share|improve this question

2 Answers 2

up vote 6 down vote accepted

Here is a working example. It makes the assumption that C:\ is a valid path. It uses the FileSystemView.getParentDir(File)

import java.awt.event.ActionEvent;
import java.awt.event.ActionListener;
import java.io.File;

import javax.swing.JButton;
import javax.swing.JFileChooser;
import javax.swing.JFrame;
import javax.swing.JPanel;
import javax.swing.SwingUtilities;

public class Test {

    /**
     * @param args
     */
    public static void main(String[] args) {
        SwingUtilities.invokeLater(new Runnable() {

            @Override
            public void run() {
                new Test().initUI();
            }
        });
    }

    protected void initUI() {
        JFrame frame = new JFrame();
        frame.setDefaultCloseOperation(JFrame.EXIT_ON_CLOSE);
        JPanel panel = new JPanel();
        final JButton button = new JButton("Select files...");
        button.addActionListener(new ActionListener() {

            @Override
            public void actionPerformed(ActionEvent e) {
                final JFileChooser chooser = new JFileChooser();
                chooser.setCurrentDirectory(
                                 chooser.getFileSystemView().getParentDirectory(
                                     new File("C:\\")));  
                            chooser.setFileSelectionMode(JFileChooser.DIRECTORIES_ONLY);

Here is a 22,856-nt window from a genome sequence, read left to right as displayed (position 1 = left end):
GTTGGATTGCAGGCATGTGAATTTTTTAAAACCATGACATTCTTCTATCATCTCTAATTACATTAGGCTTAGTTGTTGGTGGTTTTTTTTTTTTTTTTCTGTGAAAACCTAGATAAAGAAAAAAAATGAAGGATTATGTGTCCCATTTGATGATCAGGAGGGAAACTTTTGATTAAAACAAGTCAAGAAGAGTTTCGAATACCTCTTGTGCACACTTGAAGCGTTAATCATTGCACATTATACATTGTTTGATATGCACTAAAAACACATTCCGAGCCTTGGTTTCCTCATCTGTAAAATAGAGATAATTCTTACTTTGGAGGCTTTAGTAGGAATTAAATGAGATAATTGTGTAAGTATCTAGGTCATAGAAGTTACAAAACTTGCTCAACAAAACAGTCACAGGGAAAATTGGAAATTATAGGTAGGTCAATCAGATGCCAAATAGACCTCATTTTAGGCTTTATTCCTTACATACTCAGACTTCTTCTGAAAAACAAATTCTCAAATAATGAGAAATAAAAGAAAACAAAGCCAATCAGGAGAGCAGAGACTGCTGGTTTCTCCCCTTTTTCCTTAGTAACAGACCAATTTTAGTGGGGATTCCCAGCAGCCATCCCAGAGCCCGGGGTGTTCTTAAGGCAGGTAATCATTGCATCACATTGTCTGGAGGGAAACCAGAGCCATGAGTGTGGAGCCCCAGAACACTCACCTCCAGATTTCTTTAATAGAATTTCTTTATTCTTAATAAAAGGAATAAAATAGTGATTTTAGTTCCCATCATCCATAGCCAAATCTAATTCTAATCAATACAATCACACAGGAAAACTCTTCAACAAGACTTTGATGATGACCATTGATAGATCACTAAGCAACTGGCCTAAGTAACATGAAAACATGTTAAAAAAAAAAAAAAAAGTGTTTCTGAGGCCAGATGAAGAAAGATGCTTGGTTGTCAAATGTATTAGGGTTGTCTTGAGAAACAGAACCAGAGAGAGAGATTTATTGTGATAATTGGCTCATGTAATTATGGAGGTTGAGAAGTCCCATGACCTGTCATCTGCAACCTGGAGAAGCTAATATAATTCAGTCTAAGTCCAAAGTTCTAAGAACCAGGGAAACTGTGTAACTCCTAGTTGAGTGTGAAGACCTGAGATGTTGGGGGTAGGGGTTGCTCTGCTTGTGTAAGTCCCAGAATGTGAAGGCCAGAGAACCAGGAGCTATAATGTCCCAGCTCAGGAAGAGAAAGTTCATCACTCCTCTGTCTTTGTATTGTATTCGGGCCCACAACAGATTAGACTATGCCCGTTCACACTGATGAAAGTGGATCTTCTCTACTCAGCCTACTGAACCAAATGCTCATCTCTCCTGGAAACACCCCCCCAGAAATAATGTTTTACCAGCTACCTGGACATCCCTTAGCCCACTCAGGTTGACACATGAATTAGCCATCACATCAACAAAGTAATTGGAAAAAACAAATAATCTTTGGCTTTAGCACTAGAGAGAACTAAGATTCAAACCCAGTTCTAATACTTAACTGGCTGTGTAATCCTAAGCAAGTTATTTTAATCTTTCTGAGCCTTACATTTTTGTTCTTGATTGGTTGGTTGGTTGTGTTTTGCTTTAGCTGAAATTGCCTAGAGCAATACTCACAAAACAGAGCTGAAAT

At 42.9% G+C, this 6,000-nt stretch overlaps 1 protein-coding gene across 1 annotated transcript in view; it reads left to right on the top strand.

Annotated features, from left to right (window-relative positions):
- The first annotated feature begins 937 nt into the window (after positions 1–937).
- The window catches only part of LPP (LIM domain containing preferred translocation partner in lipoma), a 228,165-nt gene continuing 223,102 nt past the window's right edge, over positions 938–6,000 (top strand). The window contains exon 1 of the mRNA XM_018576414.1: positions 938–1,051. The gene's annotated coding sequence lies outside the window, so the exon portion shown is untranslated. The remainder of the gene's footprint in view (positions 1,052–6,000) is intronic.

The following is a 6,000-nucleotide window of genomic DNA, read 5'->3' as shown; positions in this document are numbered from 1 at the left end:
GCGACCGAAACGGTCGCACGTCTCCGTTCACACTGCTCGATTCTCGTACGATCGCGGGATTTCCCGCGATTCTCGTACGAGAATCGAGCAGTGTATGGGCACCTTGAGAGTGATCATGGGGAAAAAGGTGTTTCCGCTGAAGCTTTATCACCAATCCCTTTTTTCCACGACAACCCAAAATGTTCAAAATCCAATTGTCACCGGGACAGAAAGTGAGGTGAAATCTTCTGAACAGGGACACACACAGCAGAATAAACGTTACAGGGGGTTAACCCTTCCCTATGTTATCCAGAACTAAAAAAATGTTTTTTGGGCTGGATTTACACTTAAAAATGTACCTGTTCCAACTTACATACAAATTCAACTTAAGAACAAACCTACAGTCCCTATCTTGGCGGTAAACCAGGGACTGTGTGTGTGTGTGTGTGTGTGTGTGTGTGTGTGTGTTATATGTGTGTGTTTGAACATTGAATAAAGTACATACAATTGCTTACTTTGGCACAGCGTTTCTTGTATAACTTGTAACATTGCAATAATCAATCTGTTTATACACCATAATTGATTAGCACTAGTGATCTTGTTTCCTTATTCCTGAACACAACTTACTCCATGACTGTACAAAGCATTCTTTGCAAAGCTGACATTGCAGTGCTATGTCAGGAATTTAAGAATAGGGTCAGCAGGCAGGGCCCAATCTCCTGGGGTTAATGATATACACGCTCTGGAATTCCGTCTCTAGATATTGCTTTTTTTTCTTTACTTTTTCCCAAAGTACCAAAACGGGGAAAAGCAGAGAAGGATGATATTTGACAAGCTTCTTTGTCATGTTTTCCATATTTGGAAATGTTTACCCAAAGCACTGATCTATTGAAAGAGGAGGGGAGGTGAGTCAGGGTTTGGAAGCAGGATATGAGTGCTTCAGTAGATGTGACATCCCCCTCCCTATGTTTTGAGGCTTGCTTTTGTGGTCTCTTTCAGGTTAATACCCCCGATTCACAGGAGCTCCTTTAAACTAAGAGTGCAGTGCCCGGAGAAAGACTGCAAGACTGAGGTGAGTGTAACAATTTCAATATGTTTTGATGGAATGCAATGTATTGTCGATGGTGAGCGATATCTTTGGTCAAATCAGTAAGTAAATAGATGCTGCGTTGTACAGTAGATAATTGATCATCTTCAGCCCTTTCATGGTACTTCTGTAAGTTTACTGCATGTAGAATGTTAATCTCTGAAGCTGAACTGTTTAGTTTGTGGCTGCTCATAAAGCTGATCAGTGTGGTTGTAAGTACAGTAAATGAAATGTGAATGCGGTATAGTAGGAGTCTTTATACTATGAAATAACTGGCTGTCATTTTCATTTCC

chooser.showDialog(button, "Select file");
            }
        });
        panel.add(button);
        frame.add(panel);
        frame.pack();
        frame.setLocationRelativeTo(null);
        frame.setVisible(true);
    }
}
share|improve this answer
    
1+ and ditto, that works well too. –  Hovercraft Full Of Eels May 9 '12 at 22:02

A kludge way to do this is to get the default directory's parent until the toString() of the File obtained is "Computer". something like:

  FileSystemView fsv = FileSystemView.getFileSystemView();
  File defaultFile = fsv.getDefaultDirectory();
  while (defaultFile != null) {
     defaultFile = defaultFile.getParentFile();
     if (defaultFile != null && "Computer".equalsIgnoreCase(defaultFile.toString())) {
        JFileChooser fileChooser = new JFileChooser(defaultFile);
        fileChooser.setFileSelectionMode(JFileChooser.DIRECTORIES_ONLY);
        int result = fileChooser.showOpenDialog(null);
        if (result == JFileChooser.APPROVE_OPTION) {
           File file = fileChooser.getSelectedFile();
           System.out.println(file);
        }
     }
  }
share|improve this answer
    
+1: that works too –  Guillaume Polet May 9 '12 at 22:01
3  
I just found out that FileSystemView has a isComputerNode(File) method which would be cleaner than comparing Strings. –  Guillaume Polet May 9 '12 at 22:07
1  
@GuillaumePolet: I tried using that, but it didn't work: if (defaultFile != null && fsv.isComputerNode(defaultFile)) { –  Hovercraft Full Of Eels May 9 '12 at 22:18
1  
You are right, I just tested and it returns false. And I just looked at the JavaDoc: Returns: false always –  Guillaume Polet May 9 '12 at 22:31
1  
@HovercraftFullOfEels I tried that as well, and I ended up with a null pointer exception. (Looks like it ran out of parent directories before it encountered a ComputerNode.) I just used the rootNode and used FileSystemViewer to getParentDirectory() once more. That seemed to do the trick. –  shawmanz32na May 9 '12 at 22:32